How would you feel if that was said to you? well that was just one of the challenges the Catalyst group faced on their residential trip to London. They had less than 24 hours to plan a trip in a city few of them new well for people they had never met. It demanded that they drew on all the leadership training they had received through the Catalyst programme so far, and was a real challenge.

The four day trip also included a visit to the House of Lords to discuss being a faith leader in the public and political sphere. They were guided by the Rt Revd Bishop David Urquhart, Bishop of Birmingham and one of the Lords Spiritual who sits in the House of Lords. He gave a fascinating tour of the house explaining its workings and history and chaired a discussion for them to grapple with how to be a leader of faith in a society where faith isn’t always taken seriously or considered relevant to political or moral debate.

Having the chance to spend time together, socialise and eat together brought the group much closer and led to some really deep and profound conversations on topics such as women in leadership, salvation and gay marriage. Our evening reflections included the opportunity to reflect on pieces of art from different faith traditions, on the final day we visited Tate Modern and looked at art inspired both by a spirituality and by no faith or spirituality at all.

It was a fantastic time which drew us together as a group, challenged us all and developed leadership skills amongst this key group of emerging leaders in Birmingham.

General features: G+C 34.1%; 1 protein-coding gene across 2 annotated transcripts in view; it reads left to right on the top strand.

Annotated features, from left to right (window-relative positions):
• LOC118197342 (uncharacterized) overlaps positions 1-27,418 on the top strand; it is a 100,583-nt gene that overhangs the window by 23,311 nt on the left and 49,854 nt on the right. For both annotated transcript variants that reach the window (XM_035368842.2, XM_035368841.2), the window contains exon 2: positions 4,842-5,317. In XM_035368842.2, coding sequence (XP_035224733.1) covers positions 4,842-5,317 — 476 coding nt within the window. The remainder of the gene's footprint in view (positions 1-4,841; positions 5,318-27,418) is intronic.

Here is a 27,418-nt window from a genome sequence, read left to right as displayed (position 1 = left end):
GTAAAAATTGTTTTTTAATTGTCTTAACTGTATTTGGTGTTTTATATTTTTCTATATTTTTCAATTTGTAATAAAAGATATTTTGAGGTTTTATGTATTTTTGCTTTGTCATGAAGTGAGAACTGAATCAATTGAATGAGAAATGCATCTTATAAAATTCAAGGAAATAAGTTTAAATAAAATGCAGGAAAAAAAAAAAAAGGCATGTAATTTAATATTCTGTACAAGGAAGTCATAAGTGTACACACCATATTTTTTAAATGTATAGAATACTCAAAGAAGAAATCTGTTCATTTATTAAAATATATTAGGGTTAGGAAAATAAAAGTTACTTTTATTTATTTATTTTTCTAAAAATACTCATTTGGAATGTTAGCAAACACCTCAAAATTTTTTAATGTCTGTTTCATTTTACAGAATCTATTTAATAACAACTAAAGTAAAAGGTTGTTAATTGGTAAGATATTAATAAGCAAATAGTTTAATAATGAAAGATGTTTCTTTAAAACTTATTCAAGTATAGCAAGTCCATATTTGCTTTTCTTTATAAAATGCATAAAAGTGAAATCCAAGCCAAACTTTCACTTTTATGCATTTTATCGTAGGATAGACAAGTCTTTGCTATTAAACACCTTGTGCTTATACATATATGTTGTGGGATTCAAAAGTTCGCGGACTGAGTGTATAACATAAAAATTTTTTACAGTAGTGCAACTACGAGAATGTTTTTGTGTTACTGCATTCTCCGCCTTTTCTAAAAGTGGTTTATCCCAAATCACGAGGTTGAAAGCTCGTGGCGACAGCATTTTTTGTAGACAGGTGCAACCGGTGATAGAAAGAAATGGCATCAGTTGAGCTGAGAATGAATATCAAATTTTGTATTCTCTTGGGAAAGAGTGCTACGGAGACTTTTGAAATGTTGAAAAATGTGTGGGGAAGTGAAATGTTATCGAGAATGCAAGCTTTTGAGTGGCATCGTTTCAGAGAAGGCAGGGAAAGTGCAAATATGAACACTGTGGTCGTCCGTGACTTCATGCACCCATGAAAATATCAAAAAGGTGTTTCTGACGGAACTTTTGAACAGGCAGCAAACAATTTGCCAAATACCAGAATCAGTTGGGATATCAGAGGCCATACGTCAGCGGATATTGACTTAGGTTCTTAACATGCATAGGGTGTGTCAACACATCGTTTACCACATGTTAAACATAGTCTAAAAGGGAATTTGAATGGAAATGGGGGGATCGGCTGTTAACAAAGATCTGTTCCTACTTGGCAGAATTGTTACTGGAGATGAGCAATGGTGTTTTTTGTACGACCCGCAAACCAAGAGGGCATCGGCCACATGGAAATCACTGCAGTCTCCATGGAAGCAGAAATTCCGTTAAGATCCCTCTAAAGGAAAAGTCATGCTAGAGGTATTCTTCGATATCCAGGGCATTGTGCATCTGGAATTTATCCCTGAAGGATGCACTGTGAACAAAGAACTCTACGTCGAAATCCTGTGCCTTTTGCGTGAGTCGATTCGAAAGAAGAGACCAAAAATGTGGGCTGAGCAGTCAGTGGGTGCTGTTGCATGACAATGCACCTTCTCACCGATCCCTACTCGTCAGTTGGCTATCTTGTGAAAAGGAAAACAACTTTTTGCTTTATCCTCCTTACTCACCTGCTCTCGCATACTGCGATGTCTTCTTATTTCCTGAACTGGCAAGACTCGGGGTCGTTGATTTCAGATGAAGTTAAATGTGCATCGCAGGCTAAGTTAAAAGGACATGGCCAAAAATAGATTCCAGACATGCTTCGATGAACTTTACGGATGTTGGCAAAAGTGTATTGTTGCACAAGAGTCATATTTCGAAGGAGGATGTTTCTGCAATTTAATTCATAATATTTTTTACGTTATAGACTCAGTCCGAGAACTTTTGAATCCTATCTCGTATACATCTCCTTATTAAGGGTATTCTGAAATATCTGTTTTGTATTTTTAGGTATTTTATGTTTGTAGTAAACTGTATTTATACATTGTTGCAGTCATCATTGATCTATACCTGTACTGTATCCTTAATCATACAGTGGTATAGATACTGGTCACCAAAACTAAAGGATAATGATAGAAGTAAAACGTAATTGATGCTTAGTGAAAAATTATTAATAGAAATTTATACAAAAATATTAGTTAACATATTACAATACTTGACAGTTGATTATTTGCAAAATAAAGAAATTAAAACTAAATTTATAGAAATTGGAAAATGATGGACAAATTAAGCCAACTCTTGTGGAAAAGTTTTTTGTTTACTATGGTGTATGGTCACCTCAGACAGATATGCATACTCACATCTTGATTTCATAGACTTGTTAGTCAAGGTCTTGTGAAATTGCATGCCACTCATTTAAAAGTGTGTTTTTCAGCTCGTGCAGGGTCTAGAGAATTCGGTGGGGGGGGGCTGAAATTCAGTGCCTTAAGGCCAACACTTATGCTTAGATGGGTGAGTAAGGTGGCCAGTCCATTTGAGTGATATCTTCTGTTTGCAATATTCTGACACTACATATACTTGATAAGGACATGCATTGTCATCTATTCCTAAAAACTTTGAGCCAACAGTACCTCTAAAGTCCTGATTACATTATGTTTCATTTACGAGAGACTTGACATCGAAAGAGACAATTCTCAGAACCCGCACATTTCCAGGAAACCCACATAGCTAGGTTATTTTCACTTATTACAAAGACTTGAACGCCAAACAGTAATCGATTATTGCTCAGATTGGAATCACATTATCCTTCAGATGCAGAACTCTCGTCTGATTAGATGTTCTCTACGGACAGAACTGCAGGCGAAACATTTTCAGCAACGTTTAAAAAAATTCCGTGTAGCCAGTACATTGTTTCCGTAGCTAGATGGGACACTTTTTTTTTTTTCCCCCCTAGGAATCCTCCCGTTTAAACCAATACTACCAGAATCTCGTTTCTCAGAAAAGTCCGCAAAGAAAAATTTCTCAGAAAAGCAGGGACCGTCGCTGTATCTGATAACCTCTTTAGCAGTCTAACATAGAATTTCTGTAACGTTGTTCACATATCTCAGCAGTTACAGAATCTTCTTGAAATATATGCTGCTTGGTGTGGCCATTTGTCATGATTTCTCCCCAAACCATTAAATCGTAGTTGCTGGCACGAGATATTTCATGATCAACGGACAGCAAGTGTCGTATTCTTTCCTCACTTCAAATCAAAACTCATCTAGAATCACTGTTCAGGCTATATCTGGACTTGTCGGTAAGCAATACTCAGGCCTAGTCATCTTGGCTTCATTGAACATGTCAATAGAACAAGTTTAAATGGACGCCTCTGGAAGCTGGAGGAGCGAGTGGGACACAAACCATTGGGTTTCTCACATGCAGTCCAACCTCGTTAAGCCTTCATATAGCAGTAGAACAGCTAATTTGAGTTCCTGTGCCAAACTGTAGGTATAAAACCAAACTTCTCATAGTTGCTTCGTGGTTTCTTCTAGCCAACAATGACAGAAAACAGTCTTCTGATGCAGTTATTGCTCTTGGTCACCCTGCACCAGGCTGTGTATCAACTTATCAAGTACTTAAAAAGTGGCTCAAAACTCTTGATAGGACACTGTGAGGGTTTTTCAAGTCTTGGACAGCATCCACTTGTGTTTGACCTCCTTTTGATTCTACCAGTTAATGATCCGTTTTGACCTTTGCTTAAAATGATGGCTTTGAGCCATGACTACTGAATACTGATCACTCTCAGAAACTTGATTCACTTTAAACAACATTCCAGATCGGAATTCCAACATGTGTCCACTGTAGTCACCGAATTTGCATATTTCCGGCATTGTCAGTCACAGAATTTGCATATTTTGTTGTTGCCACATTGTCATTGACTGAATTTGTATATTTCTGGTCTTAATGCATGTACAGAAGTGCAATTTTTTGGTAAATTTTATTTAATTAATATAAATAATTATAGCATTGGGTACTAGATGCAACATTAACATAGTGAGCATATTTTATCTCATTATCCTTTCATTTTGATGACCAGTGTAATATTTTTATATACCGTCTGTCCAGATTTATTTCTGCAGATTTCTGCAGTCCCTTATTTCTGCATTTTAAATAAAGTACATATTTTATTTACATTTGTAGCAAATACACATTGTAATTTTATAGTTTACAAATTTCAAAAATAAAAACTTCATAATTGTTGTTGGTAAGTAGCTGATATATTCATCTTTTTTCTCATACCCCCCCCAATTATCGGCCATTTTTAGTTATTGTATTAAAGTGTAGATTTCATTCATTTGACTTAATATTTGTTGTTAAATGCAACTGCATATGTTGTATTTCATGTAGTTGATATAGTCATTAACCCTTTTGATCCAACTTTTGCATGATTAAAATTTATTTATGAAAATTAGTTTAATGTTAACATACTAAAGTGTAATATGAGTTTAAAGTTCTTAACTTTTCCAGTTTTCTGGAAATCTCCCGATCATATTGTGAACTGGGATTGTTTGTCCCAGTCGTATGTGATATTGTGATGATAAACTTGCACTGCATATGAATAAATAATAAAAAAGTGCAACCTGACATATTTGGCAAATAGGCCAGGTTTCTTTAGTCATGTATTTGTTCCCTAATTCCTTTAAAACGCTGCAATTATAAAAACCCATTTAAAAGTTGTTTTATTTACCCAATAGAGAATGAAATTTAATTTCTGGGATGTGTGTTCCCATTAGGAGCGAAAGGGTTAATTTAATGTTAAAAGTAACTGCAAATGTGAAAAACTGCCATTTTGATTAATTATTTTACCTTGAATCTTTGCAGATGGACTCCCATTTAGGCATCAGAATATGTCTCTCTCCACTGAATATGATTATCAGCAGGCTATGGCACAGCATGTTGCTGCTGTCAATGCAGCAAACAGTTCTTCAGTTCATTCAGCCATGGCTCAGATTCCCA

Oh, and how were the guided tours? Brilliant.

Planning, Personality and Pressure

The third Catalyst day took place at the Faithful Neighbourhoods Centre on Saturday 12th January. In a packed day the group learnt about basic planning for events including budgeting, risk assessments and safeguarding. After a wonderful curry for lunch the group thought about how their personality affects their leadership by going through an introduction to the Myers Briggs Tye Indicator personality test. This useful and entertaining session was led by Tom and Judy Walsh who helped us all see how personality impacts the way we lead and how we relate to those in our teams.

The final session of the day was on Leadership under pressure and was led by Jake Diliberto who brought a vast array of experience to the topic and described pressure situations he’d been a leader in that we all hoped we could avoid!